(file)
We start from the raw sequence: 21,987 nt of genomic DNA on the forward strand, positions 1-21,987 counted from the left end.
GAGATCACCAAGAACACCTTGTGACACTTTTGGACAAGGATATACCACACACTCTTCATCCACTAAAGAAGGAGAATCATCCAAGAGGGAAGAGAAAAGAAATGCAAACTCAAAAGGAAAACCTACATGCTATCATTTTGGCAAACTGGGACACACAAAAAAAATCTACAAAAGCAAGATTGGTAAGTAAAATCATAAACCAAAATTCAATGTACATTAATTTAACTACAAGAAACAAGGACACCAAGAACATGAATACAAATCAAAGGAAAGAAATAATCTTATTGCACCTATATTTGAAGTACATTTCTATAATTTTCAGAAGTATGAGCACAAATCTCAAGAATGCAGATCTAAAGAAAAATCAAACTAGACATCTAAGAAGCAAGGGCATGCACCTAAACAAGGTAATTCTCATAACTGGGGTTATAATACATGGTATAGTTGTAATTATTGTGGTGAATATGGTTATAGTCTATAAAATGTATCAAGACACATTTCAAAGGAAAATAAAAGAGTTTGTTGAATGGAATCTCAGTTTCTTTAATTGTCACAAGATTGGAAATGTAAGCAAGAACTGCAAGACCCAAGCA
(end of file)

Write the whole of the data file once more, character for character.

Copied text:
We start from the raw sequence: 21,987 nt of genomic DNA on the forward strand, positions 1-21,987 counted from the left end.
GAGATCACCAAGAACACCTTGTGACACTTTTGGACAAGGATATACCACACACTCTTCATCCACTAAAGAAGGAGAATCATCCAAGAGGGAAGAGAAAAGAAATGCAAACTCAAAAGGAAAACCTACATGCTATCATTTTGGCAAACTGGGACACACAAAAAAAATCTACAAAAGCAAGATTGGTAAGTAAAATCATAAACCAAAATTCAATGTACATTAATTTAACTACAAGAAACAAGGACACCAAGAACATGAATACAAATCAAAGGAAAGAAATAATCTTATTGCACCTATATTTGAAGTACATTTCTATAATTTTCAGAAGTATGAGCACAAATCTCAAGAATGCAGATCTAAAGAAAAATCAAACTAGACATCTAAGAAGCAAGGGCATGCACCTAAACAAGGTAATTCTCATAACTGGGGTTATAATACATGGTATAGTTGTAATTATTGTGGTGAATATGGTTATAGTCTATAAAATGTATCAAGACACATTTCAAAGGAAAATAAAAGAGTTTGTTGAATGGAATCTCAGTTTCTTTAATTGTCACAAGATTGGAAATGTAAGCAAGAACTGCAAGACCCAAGCA